Driven by anxiety, desperation or desire, our stress creates impatience, aggravation & frustrated behaviour. Relationships suffer and we deny ourselves the nourishment of peace

 

Stress arising from driven-ness leads to impatience and frustration Demanding behaviour stress cartoon

 
I want my way!
 
...a story of human frustration


stressed by rushing from task to task

over-controlling behavior stressfull control freak

stressful controlling behaviour

I want my way! 
and I want it now!
Don't tell me "Later"
Don't ask me "How?"

Just get it done
And make it quick
Make it run
and be real slick

I just can't wait
I'm in a rush
Don't be late
and don't tell me "Hush!"

No time to queue
No time for loo
Just fix it now
I'm counting on you

I'm in a hurry
No time to lose
"Just grab any!"
(no time to choose)

I have a vision
of perfect peace
but it's in the future,
here only dis-ease

What's needed is action
There's things to fix.
Only then relaxin'
and social mix

What price agitation?
What cost desperation?
My panic is king!
My fear is on wing!

My errors abound
My wisdom? - not found.
Life's chaotic scuffle
My feathers a-ruffle

Hurly and Burly
Hassle and bustle
My vision is murky
....

"All right, so what if I am impatient? - Just get a bl**dy move on!"

[from  www.stress-counselling.co.uk  © Michael Meredith 2002]

 

cognitive emotional psychology of aggravated behavior and frustration
 
 
Aggravation, Frustration & Impatience

 
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The main problem in being overly-determined to have things our way is that we have only a limited vision of what our best interest might be. When it comes to the best interest of other people, our vision is even more limited!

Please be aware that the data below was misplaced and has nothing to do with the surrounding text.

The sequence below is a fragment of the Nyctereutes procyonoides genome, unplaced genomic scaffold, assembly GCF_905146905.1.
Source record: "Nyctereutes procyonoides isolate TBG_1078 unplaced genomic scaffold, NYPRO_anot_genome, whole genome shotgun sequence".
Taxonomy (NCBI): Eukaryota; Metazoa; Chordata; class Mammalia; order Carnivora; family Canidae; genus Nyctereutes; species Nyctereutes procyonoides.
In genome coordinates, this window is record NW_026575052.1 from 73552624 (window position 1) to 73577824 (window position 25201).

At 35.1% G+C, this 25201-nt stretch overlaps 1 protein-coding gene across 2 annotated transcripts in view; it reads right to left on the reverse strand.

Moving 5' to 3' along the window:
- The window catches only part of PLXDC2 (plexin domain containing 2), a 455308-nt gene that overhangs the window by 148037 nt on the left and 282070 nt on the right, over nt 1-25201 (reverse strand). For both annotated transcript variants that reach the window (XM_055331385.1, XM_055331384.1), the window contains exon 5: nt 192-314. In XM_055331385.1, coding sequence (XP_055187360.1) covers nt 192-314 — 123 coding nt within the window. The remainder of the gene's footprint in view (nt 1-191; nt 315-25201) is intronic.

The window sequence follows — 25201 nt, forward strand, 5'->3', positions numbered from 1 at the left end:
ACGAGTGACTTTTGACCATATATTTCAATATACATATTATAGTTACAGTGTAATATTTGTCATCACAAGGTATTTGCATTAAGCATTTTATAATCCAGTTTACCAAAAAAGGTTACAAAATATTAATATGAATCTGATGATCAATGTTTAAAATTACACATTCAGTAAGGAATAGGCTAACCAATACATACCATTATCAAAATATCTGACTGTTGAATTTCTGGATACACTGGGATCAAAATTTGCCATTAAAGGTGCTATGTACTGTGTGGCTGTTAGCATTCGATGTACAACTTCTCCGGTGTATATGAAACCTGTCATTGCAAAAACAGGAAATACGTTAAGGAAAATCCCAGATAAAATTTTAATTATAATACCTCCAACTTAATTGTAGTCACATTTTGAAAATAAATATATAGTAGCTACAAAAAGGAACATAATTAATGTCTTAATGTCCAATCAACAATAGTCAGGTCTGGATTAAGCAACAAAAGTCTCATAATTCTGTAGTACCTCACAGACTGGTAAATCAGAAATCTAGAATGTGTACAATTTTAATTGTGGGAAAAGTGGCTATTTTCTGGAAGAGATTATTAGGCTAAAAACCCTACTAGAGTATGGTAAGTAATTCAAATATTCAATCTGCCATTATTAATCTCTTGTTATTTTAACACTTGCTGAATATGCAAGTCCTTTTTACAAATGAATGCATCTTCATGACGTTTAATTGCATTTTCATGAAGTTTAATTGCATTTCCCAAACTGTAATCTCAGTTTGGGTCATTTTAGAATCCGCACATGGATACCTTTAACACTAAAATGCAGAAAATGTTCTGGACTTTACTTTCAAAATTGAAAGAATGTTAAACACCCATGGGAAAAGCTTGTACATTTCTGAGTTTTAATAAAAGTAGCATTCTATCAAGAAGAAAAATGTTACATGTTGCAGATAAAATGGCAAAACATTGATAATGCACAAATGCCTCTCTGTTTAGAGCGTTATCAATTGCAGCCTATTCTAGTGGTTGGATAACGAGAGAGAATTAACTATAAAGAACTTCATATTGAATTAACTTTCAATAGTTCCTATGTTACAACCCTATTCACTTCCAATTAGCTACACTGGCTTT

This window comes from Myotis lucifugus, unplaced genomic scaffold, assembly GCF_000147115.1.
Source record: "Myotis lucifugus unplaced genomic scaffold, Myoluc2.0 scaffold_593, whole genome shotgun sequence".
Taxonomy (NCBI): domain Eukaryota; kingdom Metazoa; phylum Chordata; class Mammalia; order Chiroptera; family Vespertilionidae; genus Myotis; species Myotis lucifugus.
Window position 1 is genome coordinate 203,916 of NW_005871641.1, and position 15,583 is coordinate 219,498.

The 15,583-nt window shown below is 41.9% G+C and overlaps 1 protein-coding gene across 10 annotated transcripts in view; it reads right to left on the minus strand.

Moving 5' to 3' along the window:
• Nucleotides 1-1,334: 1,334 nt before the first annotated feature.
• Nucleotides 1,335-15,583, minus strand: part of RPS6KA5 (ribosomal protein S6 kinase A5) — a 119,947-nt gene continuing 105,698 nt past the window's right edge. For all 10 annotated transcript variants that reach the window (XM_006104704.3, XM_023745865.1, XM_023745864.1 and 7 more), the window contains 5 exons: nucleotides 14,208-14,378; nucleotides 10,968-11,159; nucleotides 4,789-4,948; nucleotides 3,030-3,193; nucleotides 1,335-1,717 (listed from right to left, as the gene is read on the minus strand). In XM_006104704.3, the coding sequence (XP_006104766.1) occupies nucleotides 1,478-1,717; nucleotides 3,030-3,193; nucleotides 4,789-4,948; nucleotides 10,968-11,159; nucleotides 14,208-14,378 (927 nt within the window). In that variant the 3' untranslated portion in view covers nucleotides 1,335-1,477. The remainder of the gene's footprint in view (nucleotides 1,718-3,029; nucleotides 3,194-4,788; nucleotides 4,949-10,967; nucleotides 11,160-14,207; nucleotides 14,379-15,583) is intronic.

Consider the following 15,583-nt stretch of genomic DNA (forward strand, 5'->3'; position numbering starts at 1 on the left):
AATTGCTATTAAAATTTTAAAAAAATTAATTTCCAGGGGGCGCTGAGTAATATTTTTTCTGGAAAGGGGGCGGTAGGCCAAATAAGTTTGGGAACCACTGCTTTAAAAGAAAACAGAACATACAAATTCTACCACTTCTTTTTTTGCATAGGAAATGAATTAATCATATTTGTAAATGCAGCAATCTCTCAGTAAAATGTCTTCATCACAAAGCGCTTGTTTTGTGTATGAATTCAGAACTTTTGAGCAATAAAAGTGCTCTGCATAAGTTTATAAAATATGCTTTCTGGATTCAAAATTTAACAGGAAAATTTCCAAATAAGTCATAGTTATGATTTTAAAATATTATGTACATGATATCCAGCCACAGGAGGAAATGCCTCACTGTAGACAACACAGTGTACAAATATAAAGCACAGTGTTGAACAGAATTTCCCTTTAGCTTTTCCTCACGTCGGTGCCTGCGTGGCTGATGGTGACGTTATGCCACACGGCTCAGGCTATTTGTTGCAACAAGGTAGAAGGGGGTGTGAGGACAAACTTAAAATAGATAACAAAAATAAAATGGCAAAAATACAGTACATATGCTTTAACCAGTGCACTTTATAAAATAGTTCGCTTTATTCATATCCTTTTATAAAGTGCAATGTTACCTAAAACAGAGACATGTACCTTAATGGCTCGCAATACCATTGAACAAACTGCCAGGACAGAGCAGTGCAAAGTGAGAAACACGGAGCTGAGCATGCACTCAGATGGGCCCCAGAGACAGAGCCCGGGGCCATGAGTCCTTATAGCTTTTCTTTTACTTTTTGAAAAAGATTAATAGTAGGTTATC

Our vision is limited because it can only draw on our past (limited) experience, plus our imagination and personal qualities. This is why a skilful team usually produces superior plans and ideas than a single individual, no matter how good.

Sometimes we do not know what is best for us and for others, or we only consider short-term benefits and not "the big picture". Being open, sensitive and responsive to the criticisms, ideas, pressures and visions of others, and to the world in general, is the essence of "living in harmony". Success and happiness is more likely to come from living and working harmoniously than from narrowly relying on our personal viewpoint and ideas.
Wanting "our own way" easily leads us into "disappointment & frustration"

 

*Time management (Don't worry - this page downloads very fast!)

*Low self-esteem leads to "driven" behaviour!

toptop

 

That Sunflower Within

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